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Arenaviruses 

Arenaviruses

Chapter:
Arenaviruses
Author(s):

J. ter Meulen

DOI:
10.1093/med/9780199204854.003.070517_update_001

Update:

Viruses—new arenaviruses of uncertain pathogenicity isolated from animals and human.

Treatment—new pyrazine derivative antiviral agent showed preclinical activity against Junin, Machupo, and Guanarito viruses.

Updated on 31 May 2012. The previous version of this content can be found here.
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date: 28 March 2017

Arenaviruses are zoonotic RNA viruses that are distributed worldwide and are adapted to various rodent genera. Some are highly pathogenic and cause haemorrhagic fevers that are endemic in restricted regions of a few countries. Humans are thought to become infected mainly through inhalation of aerosolized rodent urine or dust particles to which infectious urine has dried, or by ingestion of contaminated foodstuff: prevention therefore depends on rodent control and avoidance of contact with rodents, their excreta, and nesting materials.

Clinical approach—because arenaviruses cause diseases that start insidiously and therapy is life-saving, they should be considered in all patients with fever of unknown origin and a history of possible exposure in the well-known endemic areas.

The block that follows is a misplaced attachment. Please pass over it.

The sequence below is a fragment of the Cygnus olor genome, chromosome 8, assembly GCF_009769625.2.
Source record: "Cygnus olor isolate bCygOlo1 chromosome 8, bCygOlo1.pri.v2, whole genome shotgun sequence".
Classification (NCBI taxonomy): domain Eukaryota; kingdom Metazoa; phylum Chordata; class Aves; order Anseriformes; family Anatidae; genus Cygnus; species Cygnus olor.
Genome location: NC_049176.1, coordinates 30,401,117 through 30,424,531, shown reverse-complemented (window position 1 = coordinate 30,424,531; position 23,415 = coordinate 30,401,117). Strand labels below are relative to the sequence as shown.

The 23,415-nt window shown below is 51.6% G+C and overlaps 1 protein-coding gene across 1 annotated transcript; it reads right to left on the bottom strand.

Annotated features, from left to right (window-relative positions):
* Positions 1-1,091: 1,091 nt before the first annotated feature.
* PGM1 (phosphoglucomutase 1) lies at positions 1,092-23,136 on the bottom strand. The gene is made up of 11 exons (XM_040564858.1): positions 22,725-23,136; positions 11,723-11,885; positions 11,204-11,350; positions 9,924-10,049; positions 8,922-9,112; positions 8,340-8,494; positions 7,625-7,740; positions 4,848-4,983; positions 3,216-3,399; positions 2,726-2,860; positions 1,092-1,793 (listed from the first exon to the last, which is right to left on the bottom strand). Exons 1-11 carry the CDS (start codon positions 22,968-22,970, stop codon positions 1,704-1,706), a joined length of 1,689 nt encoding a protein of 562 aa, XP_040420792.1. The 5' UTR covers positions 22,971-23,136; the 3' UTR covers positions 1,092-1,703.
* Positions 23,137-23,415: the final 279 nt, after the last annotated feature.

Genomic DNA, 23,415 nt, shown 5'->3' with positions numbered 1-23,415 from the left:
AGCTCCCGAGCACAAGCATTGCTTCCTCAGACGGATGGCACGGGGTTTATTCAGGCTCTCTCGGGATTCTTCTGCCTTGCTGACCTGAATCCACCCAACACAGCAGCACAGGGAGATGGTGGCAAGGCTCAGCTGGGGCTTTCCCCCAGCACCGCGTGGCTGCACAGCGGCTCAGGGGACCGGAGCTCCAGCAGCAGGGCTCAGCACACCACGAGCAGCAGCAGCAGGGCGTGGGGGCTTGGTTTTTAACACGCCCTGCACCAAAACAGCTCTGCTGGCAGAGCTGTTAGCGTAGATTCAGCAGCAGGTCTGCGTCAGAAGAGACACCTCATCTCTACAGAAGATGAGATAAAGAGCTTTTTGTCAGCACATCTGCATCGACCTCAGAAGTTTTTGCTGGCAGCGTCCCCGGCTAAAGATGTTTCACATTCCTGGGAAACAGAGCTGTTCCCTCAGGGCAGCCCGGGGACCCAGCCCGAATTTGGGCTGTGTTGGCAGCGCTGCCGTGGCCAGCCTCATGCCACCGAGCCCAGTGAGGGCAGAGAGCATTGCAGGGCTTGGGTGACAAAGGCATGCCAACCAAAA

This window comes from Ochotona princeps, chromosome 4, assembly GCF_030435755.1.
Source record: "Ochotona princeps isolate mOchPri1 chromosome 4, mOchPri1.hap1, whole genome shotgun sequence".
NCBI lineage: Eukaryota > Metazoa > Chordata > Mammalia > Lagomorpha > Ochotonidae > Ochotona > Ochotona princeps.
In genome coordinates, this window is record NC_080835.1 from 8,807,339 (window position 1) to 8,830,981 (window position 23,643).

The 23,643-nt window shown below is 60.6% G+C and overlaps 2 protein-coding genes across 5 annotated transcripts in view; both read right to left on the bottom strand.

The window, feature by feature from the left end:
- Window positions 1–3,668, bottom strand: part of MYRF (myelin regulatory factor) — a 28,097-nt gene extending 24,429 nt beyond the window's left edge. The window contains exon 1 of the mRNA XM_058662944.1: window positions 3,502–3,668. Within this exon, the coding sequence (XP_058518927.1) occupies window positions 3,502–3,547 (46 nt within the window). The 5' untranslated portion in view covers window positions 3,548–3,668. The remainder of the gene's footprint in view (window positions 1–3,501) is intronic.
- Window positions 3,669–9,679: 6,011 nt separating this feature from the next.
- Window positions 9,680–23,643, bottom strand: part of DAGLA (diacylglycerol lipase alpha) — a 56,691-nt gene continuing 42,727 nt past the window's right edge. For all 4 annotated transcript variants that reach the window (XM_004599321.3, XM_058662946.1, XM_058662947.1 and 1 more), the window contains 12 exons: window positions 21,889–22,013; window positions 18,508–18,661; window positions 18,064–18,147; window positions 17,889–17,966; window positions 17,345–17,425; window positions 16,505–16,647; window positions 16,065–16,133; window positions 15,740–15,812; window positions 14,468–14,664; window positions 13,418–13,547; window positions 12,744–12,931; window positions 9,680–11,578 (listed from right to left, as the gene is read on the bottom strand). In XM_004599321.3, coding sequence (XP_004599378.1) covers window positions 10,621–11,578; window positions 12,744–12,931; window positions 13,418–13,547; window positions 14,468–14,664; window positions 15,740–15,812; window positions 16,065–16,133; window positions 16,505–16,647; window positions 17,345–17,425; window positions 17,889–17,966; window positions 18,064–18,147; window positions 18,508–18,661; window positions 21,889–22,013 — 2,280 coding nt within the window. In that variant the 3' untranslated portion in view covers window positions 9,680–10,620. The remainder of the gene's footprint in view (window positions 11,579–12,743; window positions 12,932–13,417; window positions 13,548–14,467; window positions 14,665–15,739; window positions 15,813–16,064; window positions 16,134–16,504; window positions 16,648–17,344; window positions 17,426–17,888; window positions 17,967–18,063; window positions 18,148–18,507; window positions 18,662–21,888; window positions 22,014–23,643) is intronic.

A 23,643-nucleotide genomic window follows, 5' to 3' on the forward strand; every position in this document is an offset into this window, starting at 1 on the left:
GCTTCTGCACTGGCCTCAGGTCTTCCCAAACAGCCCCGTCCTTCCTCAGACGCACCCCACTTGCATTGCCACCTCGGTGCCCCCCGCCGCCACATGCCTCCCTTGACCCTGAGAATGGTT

Specific infections

Lassa fever—reservoir is a small rodent (Mastomys natalensis); occurs regularly in rural areas of Nigeria, Liberia, Sierra Leone and the Republic of Guinea, but may occur also in other West African countries. Clinical picture is highly variable and can be difficult to distinguish from other febrile infections, but may include chest pain, nausea/vomiting/diarrhoea/abdominal pain, facial swelling, pulmonary oedema, and bleeding. Case-fatality is 15 to 30%, but may be reduced by up to 90% through prompt administration of ribavirin. Irreversible sensorineural deafness is a frequent complication. Body fluids of patients are highly infectious and Lassa virus has been transmitted directly from person-to-person, hence strict ‘barrier nursing’ measures are required and (if possible) patients with severe disease and bleeding should be managed in a negative-pressure room by personnel wearing appropriate protective gear, including respiratory filters; postexposure prophylaxis with ribavirin should be considered. No vaccine is available.

Lymphocytic choriomeningitis virus infection—reservoir is the house mouse. Most commonly causes an influenza-like illness, sometimes with subsequent aseptic meningitis or encephalomyelitis. Intrauterine infection has resulted in nonobstructive hydrocephalus with periventricular calcifications, chorioretinitis, and psychomotor retardation. Use of ribavirin has not been systematically evaluated.

South American haemorrhagic fevers—the reservoir(s) for Argentinian haemorrhagic fever is the vesper mouse, for Bolivian haemorrhagic fever Calomys callosus, and for Venezuelan haemorrhagic fever the cotton rat and the cane mouse. These cause an influenza-like illness with marked skin erythema and (in almost half of cases) haemorrhagic manifestations; a late neurological cerebellar syndrome occurs in about 10%. Treatment with convalescent-phase plasma is very effective in Argentinian haemorrhagic fever, and ribavirin may be effective. A live attenuated vaccine for Argentinian haemorrhagic fever is licensed in Argentina.

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